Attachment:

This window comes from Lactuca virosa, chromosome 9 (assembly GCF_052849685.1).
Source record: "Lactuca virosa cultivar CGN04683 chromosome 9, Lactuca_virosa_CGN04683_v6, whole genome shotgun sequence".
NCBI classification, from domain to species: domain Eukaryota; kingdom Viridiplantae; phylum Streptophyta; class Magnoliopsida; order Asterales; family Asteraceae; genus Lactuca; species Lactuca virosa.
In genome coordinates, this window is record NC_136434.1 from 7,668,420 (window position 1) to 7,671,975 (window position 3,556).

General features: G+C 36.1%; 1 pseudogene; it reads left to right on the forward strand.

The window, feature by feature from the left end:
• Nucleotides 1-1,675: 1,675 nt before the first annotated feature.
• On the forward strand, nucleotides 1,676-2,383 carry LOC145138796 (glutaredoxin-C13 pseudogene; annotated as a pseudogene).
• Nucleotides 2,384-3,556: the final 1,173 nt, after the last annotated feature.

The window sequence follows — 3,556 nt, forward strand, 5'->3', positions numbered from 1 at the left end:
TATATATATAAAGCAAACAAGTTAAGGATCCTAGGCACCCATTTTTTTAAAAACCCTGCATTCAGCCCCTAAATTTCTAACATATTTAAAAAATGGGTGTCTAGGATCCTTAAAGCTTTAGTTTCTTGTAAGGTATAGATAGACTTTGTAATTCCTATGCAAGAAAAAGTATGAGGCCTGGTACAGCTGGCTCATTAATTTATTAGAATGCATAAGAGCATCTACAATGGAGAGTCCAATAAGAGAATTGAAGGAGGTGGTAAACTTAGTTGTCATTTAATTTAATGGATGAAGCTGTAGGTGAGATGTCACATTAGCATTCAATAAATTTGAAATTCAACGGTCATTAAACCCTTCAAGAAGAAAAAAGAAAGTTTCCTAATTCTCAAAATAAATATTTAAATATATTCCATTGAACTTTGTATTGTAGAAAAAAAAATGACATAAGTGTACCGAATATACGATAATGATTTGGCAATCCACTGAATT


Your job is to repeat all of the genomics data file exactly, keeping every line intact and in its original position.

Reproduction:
This window comes from Lactuca virosa, chromosome 9 (assembly GCF_052849685.1).
Source record: "Lactuca virosa cultivar CGN04683 chromosome 9, Lactuca_virosa_CGN04683_v6, whole genome shotgun sequence".
NCBI classification, from domain to species: domain Eukaryota; kingdom Viridiplantae; phylum Streptophyta; class Magnoliopsida; order Asterales; family Asteraceae; genus Lactuca; species Lactuca virosa.
In genome coordinates, this window is record NC_136434.1 from 7,668,420 (window position 1) to 7,671,975 (window position 3,556).

General features: G+C 36.1%; 1 pseudogene; it reads left to right on the forward strand.

The window, feature by feature from the left end:
• Nucleotides 1-1,675: 1,675 nt before the first annotated feature.
• On the forward strand, nucleotides 1,676-2,383 carry LOC145138796 (glutaredoxin-C13 pseudogene; annotated as a pseudogene).
• Nucleotides 2,384-3,556: the final 1,173 nt, after the last annotated feature.

The window sequence follows — 3,556 nt, forward strand, 5'->3', positions numbered from 1 at the left end:
TATATATATAAAGCAAACAAGTTAAGGATCCTAGGCACCCATTTTTTTAAAAACCCTGCATTCAGCCCCTAAATTTCTAACATATTTAAAAAATGGGTGTCTAGGATCCTTAAAGCTTTAGTTTCTTGTAAGGTATAGATAGACTTTGTAATTCCTATGCAAGAAAAAGTATGAGGCCTGGTACAGCTGGCTCATTAATTTATTAGAATGCATAAGAGCATCTACAATGGAGAGTCCAATAAGAGAATTGAAGGAGGTGGTAAACTTAGTTGTCATTTAATTTAATGGATGAAGCTGTAGGTGAGATGTCACATTAGCATTCAATAAATTTGAAATTCAACGGTCATTAAACCCTTCAAGAAGAAAAAAGAAAGTTTCCTAATTCTCAAAATAAATATTTAAATATATTCCATTGAACTTTGTATTGTAGAAAAAAAAATGACATAAGTGTACCGAATATACGATAATGATTTGGCAATCCACTGAATT